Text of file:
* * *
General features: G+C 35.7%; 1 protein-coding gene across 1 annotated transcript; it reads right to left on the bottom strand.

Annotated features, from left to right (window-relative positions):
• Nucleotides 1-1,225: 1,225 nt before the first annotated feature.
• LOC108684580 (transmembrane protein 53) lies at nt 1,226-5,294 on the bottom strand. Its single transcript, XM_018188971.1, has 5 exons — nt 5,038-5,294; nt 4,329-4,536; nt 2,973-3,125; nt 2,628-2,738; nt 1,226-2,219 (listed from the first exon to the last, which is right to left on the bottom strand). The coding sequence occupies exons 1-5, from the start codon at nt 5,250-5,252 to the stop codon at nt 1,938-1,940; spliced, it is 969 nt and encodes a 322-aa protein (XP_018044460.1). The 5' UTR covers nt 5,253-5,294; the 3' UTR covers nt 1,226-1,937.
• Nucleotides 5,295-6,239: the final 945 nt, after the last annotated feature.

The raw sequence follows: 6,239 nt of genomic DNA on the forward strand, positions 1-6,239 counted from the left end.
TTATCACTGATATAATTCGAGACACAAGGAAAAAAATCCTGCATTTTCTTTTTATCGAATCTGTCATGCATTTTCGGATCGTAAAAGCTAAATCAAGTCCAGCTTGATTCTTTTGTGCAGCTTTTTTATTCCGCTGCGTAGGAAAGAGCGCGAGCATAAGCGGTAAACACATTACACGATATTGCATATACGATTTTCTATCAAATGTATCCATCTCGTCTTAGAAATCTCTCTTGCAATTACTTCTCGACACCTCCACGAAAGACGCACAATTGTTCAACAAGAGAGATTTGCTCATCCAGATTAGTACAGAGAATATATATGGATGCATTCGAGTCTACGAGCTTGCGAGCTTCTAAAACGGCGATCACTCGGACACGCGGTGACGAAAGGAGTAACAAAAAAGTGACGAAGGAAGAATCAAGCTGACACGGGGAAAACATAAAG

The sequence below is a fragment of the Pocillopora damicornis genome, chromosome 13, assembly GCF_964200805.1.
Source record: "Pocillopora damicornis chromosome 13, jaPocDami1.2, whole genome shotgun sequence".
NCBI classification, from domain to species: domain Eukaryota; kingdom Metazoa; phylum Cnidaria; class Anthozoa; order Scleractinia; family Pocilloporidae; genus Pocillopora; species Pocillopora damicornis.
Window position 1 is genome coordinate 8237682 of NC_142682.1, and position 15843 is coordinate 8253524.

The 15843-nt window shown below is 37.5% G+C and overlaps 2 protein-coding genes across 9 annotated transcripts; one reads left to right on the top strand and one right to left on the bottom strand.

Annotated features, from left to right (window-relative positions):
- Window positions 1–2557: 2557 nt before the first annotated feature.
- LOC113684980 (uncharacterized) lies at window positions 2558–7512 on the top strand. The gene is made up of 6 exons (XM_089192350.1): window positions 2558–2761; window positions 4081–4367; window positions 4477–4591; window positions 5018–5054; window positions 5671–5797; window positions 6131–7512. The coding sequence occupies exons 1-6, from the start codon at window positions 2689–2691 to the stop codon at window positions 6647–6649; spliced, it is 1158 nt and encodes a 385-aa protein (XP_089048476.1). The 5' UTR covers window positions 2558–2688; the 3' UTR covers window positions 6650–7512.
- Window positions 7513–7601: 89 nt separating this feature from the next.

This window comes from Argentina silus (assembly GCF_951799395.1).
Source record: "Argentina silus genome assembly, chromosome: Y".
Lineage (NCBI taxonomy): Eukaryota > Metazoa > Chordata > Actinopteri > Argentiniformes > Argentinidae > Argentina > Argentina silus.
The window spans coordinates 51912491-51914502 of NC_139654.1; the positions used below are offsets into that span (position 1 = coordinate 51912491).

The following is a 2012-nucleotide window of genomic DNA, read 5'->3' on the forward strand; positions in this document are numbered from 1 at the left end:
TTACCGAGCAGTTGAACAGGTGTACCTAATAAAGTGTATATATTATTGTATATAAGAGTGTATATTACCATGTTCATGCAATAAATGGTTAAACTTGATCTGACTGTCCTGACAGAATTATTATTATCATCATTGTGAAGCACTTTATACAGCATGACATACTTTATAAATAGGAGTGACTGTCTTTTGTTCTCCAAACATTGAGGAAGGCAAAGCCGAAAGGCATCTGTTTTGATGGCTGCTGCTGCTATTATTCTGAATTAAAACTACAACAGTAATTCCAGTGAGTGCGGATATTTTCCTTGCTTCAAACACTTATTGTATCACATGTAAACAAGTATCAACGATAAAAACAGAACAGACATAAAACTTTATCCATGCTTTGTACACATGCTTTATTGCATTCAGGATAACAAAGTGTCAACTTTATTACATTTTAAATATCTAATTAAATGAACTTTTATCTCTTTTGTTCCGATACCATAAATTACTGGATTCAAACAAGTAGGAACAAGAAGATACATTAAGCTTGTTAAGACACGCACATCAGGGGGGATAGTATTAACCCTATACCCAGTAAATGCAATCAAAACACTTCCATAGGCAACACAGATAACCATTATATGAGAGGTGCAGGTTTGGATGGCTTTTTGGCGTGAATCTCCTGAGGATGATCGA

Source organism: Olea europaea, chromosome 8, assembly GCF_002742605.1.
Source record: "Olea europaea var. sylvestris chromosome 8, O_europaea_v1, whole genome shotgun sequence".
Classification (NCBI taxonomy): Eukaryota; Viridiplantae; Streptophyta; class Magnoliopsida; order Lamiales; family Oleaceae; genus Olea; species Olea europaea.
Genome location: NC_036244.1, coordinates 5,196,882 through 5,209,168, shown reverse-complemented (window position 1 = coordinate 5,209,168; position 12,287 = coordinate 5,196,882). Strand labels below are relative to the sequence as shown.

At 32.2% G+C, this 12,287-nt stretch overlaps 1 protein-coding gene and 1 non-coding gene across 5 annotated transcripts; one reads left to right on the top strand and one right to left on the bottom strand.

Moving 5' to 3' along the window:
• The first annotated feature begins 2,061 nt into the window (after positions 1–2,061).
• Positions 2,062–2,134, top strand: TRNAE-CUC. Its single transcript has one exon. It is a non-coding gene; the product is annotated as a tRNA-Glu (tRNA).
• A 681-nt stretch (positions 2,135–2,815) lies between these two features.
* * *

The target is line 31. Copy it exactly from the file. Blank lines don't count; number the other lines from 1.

• A 681-nt stretch (positions 2,135–2,815) lies between these two features.